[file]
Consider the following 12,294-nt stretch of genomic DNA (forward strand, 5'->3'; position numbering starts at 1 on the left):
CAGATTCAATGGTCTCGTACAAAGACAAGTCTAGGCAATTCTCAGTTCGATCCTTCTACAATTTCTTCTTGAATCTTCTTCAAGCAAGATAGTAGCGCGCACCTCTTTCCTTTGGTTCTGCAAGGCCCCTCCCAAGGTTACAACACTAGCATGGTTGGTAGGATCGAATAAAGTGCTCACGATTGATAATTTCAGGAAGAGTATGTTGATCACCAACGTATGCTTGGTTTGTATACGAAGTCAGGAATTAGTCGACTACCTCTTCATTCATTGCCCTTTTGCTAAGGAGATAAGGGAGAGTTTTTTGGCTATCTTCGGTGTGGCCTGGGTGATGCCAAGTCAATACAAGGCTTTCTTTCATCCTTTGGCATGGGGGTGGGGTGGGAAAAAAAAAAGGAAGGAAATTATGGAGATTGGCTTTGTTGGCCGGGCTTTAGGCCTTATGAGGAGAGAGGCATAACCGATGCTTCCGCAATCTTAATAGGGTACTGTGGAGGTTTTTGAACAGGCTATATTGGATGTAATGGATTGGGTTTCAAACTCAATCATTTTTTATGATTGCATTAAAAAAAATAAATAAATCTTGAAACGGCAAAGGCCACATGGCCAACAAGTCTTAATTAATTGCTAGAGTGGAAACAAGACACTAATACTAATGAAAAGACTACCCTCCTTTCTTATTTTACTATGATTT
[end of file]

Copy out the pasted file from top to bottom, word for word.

Consider the following 12,294-nt stretch of genomic DNA (forward strand, 5'->3'; position numbering starts at 1 on the left):
CAGATTCAATGGTCTCGTACAAAGACAAGTCTAGGCAATTCTCAGTTCGATCCTTCTACAATTTCTTCTTGAATCTTCTTCAAGCAAGATAGTAGCGCGCACCTCTTTCCTTTGGTTCTGCAAGGCCCCTCCCAAGGTTACAACACTAGCATGGTTGGTAGGATCGAATAAAGTGCTCACGATTGATAATTTCAGGAAGAGTATGTTGATCACCAACGTATGCTTGGTTTGTATACGAAGTCAGGAATTAGTCGACTACCTCTTCATTCATTGCCCTTTTGCTAAGGAGATAAGGGAGAGTTTTTTGGCTATCTTCGGTGTGGCCTGGGTGATGCCAAGTCAATACAAGGCTTTCTTTCATCCTTTGGCATGGGGGTGGGGTGGGAAAAAAAAAAGGAAGGAAATTATGGAGATTGGCTTTGTTGGCCGGGCTTTAGGCCTTATGAGGAGAGAGGCATAACCGATGCTTCCGCAATCTTAATAGGGTACTGTGGAGGTTTTTGAACAGGCTATATTGGATGTAATGGATTGGGTTTCAAACTCAATCATTTTTTATGATTGCATTAAAAAAAATAAATAAATCTTGAAACGGCAAAGGCCACATGGCCAACAAGTCTTAATTAATTGCTAGAGTGGAAACAAGACACTAATACTAATGAAAAGACTACCCTCCTTTCTTATTTTACTATGATTT